Second, the United States supports an inclusive political reconciliation process, led by Afghans.  The United States supports outreach by President Karzai to more Afghan stakeholders, including the political opposition, women, and civil society groups, in addition to Taliban insurgents.  The United States and Afghanistan should create a bilateral mechanism to coordinate their peacemaking, public statements regarding negotiations and outreach to stakeholders, as well as to establish a venue, where representatives of the parties to the conflict can meet outside of Afghanistan or Pakistan to discuss a political settlement. 

Third, the United States remains committed to the agreements made at the Tokyo conference in July 2012 by the Afghan government and the international community.  In addition to agreeing to provide $16 billion in civilian assistance through 2015, the international community committed to improving the effectiveness of its aid, aligning its assistance with Afghan priority programs, and providing more aid through the Afghan government's budget rather than through outside contractors.  However, the disbursements of these dollars depends on the Afghan government progressing on its own commitments, including: 

  • allowing for the Afghanistan Human Rights Commission and other civil society organizations to function freely,
  • the implementation of the Elimination of Violence Against Women Law and the National Action Plan for Women
  • enforcement of the legal framework for combating corruption and annual asset declarations of senior public officials
  • asset recovery and accountability for those responsible for the Kabul Bank crisis
  • the implementation of the Public Financial Management Plan and improvement of the management of public funds
  • improvement of Afghan budget execution
  • the development of a provincial budgeting process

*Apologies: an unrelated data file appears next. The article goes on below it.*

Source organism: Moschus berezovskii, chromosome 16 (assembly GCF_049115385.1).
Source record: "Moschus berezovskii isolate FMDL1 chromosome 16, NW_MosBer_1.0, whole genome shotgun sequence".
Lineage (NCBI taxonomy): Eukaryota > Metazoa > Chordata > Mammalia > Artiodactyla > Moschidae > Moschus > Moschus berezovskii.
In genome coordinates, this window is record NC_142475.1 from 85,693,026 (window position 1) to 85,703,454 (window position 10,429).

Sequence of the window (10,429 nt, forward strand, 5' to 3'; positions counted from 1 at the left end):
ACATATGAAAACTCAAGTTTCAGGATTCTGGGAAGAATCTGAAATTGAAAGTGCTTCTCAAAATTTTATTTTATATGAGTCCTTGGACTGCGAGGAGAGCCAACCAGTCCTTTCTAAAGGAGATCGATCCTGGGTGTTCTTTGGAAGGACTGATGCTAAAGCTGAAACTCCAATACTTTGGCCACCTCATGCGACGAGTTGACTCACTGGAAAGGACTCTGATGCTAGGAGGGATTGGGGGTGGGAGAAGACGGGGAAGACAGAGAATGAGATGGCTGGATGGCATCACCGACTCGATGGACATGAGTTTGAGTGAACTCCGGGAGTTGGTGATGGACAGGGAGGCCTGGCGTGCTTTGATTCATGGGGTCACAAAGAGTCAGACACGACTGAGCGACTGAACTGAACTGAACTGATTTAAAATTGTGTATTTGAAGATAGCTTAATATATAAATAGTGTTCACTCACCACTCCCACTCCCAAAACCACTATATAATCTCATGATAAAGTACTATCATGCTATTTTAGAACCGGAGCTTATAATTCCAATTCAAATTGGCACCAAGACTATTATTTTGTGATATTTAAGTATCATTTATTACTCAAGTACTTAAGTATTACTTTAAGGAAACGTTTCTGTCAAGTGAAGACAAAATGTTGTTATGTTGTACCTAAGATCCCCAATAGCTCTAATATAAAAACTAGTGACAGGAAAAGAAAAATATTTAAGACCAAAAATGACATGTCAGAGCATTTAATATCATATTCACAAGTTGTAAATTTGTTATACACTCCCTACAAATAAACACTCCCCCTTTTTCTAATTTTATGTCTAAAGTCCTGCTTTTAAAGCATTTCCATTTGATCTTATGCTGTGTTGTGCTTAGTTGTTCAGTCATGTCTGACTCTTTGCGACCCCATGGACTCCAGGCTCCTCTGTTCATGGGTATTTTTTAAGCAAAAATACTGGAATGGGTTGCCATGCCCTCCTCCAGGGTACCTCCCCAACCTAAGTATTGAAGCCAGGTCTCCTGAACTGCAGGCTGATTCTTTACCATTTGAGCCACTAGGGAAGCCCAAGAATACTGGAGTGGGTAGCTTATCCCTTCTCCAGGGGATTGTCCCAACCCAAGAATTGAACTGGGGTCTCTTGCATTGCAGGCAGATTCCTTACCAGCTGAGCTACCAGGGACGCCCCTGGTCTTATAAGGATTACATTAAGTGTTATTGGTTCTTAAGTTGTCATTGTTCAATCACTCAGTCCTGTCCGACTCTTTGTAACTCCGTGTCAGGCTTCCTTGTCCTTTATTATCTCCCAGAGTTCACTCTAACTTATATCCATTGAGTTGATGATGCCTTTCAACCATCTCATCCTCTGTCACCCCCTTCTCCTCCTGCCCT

Fourth, the United States supports the development of Afghanistan's mineral sector, in a way that benefits the Afghan population and not a select few.  While Afghanistan is already a candidate member of the Extractives Industries Transparency Initiative (EITI), the Karzai administration should develop an Extractive Industries Development Framework that governs Afghanistan's natural wealth through an "accountable, efficient and transparent mechanism which builds upon and surpasses international best practices", as agreed to in Tokyo.  The Ministry of Mines should continue to engage with civil society in order to increase transparency in the mining sector and to respond to the needs of communities affected by mining.   

The Obama administration must focus on political and economic priorities during President Karzai's visit.  Military aspects-troop numbers, training of the Afghan forces, and financial support to the security services-won't be enough to ensure Afghanistan's security and stability over the long term.  Leaving behind an unprepared and expensive force to battle an insurgency that NATO has struggled to contain is more likely to create instability than lasting security.  Instead, U.S. efforts must be focused on building a more sustainable Afghan state.

John Podesta is Chairman and Caroline Wadhams is a Senior Fellow at the Center for American Progress.